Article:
“When the air conditioning breaks down, it’s a hot issue around here!” quipped Alex Caron, a Valley Metro Rail maintenance technician. But as Alex and his co-workers will tell you, keeping 90-foot metal trains cool during 110 degree heat is a serious – and complex – job. Because Valley Metro Rail is one of only a few light rail systems in the world operating regularly in 100 –plus degree heat, specialized knowledge is needed to maintain and repair the massive and sophisticated equipment that cools our trains.

Ken Raghunandan runs the maintenance shop for Valley Metro Rail. It’s his job to make sure all light rail vehicles are operating safely as they transport 50,000 riders a day. That includes keeping the trains cool and comfortable! As Ken recently described to local news crews, he reached out to The Refrigeration School, Inc., which happens to be along the light rail line, to create a custom training program. It’s designed to specifically support the maintenance teams that feel the brunt of summer heat when A/C units are put to the test each year.

Seven maintenance technicians, which includes Michael Dechant, are participating in the five-week course that is scheduled around their regular work shifts. “I wanted take this course to learn more specialized skills and expand my job knowledge,” said Dechant. “Each of our a/c units is large enough to cool three average-sized homes in Arizona. We’re learning specific ways the equipment uses hot air to create a cool ride for passengers.”

So what’s the coolest thing about technician Geno Toc’s job? “Air conditioning!” he laughed. “We can’t just work on cruise control,” he admitted. “There’s something different every day that we need to troubleshoot in order to keep the trains in service. This class exposes us to different ways we approach the issues we may face with the HVAC system.”

Technician Gabe Dina retired from working on heavy railroad equipment in Chicago, trading in cold winters for hot summers! “There’s a big difference maintaining trains for the heat,” he said. “One of our trains opens eight doors each time it stops. That’s a giant loss of cool air. The equipment here is very sophisticated in order to handle the workload. We’re learning how to diagnose and repair issues in order to keep up with the demand.”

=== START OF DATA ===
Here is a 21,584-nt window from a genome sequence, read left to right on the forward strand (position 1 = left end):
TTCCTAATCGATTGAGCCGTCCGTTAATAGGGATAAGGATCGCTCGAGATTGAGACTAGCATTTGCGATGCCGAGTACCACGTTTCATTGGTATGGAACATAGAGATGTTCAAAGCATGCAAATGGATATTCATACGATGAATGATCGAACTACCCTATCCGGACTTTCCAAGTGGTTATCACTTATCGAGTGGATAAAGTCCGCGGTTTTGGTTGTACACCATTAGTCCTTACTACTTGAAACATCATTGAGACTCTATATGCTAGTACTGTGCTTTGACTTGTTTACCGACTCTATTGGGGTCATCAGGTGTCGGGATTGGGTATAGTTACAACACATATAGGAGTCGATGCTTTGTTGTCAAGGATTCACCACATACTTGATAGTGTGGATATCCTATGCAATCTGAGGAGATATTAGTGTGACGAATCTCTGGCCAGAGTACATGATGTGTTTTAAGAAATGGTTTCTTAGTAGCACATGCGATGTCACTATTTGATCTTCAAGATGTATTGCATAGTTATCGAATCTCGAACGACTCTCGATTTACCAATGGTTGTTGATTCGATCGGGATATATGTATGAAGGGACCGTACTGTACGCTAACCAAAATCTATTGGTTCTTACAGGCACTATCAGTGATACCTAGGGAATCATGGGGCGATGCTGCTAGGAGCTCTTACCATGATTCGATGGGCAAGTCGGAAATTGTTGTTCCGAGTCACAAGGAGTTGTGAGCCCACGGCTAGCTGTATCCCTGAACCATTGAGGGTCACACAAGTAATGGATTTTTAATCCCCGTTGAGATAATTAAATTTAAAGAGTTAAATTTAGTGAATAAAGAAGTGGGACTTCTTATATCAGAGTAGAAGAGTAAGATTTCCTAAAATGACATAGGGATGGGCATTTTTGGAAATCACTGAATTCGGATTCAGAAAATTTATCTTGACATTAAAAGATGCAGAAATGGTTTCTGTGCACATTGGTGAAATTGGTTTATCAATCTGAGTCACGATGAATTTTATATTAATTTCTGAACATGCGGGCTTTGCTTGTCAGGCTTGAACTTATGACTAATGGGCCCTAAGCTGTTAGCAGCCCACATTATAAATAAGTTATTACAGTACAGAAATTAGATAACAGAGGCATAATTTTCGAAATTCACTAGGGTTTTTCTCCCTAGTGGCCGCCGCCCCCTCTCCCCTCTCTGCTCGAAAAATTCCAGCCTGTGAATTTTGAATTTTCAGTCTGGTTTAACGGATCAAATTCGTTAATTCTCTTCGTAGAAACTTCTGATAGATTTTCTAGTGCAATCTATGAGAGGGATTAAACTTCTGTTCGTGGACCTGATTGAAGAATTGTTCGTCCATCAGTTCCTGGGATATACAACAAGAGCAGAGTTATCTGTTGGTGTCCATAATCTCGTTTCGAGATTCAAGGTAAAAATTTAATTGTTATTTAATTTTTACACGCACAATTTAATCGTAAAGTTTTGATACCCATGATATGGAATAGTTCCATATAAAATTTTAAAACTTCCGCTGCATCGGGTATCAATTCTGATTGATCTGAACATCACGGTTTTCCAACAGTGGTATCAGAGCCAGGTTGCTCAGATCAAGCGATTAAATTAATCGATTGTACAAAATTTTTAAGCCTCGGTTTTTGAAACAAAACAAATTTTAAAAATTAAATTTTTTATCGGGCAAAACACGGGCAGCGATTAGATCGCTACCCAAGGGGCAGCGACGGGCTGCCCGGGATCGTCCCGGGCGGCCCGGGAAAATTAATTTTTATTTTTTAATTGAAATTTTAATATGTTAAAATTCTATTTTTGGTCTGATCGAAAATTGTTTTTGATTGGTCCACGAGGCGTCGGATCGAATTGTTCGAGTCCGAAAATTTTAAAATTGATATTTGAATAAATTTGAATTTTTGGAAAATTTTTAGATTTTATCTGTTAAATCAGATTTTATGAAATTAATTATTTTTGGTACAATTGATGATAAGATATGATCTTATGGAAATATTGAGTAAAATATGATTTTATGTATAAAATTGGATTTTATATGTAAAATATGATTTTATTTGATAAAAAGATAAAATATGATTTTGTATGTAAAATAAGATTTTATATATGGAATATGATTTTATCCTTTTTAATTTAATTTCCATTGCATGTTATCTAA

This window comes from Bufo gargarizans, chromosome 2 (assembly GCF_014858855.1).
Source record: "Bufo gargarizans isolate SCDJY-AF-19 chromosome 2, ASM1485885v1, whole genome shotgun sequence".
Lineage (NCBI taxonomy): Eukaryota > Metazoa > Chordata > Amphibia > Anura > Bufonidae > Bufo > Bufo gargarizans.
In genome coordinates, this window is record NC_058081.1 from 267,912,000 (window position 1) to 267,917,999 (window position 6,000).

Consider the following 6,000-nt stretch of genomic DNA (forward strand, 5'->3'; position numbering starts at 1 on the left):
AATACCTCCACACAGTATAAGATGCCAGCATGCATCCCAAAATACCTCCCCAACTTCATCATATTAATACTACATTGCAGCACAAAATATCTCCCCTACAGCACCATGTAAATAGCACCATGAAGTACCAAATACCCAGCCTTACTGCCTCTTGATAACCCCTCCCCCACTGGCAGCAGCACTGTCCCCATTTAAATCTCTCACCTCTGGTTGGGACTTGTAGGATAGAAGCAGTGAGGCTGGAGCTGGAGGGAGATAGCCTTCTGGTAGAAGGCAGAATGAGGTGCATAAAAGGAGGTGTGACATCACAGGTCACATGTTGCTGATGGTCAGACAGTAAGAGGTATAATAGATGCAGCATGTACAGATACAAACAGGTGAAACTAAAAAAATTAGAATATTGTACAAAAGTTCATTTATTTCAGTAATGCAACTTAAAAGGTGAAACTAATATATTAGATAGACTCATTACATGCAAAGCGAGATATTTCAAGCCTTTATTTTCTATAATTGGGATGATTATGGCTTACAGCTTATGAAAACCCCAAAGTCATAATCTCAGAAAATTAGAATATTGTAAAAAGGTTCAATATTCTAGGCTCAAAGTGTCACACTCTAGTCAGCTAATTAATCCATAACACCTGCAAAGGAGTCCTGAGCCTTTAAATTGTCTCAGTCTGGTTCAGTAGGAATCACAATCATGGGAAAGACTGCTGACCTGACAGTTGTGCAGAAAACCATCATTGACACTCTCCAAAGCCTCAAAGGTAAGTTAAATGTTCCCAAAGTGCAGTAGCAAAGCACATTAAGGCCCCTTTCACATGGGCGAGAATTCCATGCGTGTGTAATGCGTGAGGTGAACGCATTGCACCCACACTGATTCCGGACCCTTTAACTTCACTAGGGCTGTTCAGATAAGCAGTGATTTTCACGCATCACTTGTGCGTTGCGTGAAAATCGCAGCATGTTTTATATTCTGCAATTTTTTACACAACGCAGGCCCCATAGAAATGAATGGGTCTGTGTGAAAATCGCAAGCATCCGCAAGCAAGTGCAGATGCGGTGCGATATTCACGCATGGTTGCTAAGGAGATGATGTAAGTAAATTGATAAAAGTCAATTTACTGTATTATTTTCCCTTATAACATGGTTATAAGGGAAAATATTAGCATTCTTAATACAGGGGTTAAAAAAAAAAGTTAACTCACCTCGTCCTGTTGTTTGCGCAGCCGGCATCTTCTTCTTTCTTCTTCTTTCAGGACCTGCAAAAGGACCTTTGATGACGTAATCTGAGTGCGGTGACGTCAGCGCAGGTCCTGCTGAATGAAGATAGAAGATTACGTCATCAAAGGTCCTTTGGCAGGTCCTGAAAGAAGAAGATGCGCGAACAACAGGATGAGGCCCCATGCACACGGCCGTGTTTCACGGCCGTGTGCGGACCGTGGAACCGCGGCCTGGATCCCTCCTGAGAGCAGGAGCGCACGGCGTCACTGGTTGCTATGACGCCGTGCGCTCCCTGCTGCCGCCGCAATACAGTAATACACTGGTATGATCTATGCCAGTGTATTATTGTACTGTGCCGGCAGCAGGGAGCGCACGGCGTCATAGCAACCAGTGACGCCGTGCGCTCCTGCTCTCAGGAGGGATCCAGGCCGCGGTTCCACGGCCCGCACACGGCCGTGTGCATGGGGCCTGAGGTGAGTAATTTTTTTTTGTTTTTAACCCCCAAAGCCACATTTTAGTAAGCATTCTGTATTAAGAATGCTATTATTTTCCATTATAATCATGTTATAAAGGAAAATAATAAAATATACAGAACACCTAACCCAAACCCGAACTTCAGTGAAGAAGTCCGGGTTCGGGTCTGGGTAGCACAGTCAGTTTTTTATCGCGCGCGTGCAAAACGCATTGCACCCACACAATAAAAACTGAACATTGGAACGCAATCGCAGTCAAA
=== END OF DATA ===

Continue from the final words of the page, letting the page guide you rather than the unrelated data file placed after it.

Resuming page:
“Riders want the train to get them where they’re going on time,” said Andrew Burt, who’s has been a light rail maintenance technician for five years. “We focus on getting the train from point A to B safely and smoothly.” He enjoys learning new skills and information like the intricacies of the 1,800 pound HVAC units. “This class is not just about making sure the A/C works and keeps everyone cool,” he said. “It’s about making sure it works safely.”

“I’ve worked on everything in this shop from the wheels to overhead wiring. Now I can do A/C,” said Dan Nichols, who’s eager to complete the training. “I enjoy the challenge of figuring out a problem, fixing it and learning something new in the process.” The Valley Metro Rail Refrigeration Training Program marks the first time RSI has developed a custom program specifically designed around the unique needs of an individual employer. Each maintenance technician will earn HVAC certification, allowing them the skills to work not just on light rail trains, but also on commercial and residential systems.

“You could say we have the coolest job in the shop,” joked Alex Caron. Adding that people get “hot-headed” when the A/C doesn’t work. If the A/C isn’t working on a 112 degree day, the inside of a light rail train can top 125 degrees! “On a daily basis, riders don’t notice how powerful the system is. The doors can open in the middle of the July and the train maintains 73 degrees,” said Alex, who had to get in one more pun. “This class may be full of hot air, but the trains aren’t.”

Ann Glaser
Valley Metro